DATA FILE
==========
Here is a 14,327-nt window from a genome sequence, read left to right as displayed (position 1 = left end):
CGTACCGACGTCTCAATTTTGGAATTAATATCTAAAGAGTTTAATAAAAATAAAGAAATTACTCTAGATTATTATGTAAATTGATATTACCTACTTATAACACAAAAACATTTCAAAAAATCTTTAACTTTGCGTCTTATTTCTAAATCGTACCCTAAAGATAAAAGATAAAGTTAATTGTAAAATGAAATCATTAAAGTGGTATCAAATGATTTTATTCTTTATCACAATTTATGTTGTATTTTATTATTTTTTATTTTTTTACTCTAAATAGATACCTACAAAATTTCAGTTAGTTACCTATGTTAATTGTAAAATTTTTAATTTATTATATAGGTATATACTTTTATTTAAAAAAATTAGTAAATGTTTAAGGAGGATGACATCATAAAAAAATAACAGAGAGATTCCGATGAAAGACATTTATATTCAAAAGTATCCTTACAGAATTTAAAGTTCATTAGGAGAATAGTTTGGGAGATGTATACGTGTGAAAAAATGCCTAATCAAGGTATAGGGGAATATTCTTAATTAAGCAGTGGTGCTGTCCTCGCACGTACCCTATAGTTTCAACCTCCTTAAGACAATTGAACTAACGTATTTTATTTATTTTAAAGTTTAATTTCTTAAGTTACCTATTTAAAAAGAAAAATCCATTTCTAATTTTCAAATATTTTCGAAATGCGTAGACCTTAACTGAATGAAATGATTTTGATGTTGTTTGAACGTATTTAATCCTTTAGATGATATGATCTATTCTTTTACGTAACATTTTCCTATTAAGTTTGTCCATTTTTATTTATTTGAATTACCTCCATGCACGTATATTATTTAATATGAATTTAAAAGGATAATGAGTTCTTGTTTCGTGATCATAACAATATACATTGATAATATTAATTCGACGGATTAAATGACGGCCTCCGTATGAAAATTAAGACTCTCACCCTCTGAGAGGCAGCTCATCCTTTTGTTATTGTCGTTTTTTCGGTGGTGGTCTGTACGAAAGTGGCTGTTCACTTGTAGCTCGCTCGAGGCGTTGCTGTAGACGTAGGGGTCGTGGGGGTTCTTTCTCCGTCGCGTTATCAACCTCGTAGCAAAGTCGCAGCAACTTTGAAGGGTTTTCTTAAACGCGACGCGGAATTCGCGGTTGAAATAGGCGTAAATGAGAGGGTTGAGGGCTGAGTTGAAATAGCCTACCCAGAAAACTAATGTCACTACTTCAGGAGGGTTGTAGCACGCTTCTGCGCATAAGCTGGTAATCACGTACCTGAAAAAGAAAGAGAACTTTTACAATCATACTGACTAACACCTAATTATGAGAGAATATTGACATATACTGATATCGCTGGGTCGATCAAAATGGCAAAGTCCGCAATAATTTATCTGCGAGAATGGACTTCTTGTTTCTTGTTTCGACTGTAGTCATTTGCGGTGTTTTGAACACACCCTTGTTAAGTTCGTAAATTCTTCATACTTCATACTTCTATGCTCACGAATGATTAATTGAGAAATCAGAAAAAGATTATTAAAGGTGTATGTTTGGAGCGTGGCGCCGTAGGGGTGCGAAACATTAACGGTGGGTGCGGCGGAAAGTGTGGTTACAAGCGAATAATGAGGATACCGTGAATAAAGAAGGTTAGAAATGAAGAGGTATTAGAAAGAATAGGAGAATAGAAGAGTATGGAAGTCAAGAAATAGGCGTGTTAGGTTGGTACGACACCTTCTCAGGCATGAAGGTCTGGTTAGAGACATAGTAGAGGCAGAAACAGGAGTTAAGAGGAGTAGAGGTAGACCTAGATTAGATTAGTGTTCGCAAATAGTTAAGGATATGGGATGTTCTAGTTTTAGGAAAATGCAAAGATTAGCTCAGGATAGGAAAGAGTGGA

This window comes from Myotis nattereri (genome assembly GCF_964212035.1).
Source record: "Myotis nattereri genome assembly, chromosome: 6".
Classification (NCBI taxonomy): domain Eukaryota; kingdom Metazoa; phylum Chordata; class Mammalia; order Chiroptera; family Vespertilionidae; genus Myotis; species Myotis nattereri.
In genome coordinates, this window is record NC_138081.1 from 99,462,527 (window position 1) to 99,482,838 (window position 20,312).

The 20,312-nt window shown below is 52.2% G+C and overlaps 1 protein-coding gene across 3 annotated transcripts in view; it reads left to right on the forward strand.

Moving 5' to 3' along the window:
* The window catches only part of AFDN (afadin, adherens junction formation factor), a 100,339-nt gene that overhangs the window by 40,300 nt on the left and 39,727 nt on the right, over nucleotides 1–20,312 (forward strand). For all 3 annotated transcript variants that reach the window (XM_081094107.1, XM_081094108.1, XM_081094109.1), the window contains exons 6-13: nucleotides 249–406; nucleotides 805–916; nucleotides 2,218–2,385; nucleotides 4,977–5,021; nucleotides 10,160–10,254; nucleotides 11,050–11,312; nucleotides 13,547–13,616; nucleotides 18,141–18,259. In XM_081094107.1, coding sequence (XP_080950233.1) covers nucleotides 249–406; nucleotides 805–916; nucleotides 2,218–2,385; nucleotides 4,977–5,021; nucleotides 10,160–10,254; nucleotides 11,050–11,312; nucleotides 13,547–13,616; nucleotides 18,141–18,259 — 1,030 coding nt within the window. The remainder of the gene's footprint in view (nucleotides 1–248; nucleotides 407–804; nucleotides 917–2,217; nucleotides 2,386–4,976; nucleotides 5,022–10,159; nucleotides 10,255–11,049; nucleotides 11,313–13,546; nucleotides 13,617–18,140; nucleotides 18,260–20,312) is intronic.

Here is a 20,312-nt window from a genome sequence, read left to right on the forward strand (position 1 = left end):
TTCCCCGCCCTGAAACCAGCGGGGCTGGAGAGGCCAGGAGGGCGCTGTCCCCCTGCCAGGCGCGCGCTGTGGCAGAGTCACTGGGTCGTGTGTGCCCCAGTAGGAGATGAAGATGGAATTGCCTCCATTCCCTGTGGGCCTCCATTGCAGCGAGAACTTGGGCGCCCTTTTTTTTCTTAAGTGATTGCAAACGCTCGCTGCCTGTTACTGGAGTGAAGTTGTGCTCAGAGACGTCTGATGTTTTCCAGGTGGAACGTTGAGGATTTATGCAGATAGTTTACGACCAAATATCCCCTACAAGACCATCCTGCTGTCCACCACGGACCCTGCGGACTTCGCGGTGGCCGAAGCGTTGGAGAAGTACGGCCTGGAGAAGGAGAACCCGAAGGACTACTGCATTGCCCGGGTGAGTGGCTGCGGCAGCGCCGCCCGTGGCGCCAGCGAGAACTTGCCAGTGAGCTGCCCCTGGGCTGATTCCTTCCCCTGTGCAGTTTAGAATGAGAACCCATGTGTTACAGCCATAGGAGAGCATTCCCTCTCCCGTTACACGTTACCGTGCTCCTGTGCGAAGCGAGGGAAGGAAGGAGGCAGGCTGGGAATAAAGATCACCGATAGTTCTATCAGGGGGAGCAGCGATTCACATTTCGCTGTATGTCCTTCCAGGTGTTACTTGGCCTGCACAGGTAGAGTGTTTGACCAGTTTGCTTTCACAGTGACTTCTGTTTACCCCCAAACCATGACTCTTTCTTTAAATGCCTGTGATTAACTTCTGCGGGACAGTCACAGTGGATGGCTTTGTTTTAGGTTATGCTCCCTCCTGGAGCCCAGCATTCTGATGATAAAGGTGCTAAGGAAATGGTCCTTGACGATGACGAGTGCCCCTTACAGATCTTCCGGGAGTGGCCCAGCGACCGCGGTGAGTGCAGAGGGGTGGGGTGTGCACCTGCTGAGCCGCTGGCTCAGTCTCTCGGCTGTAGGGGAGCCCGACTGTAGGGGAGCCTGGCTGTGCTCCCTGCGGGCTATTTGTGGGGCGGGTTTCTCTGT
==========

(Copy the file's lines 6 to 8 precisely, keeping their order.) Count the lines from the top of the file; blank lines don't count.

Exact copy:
In genome coordinates, this window is record NC_138081.1 from 99,462,527 (window position 1) to 99,482,838 (window position 20,312).

The 20,312-nt window shown below is 52.2% G+C and overlaps 1 protein-coding gene across 3 annotated transcripts in view; it reads left to right on the forward strand.

Moving 5' to 3' along the window: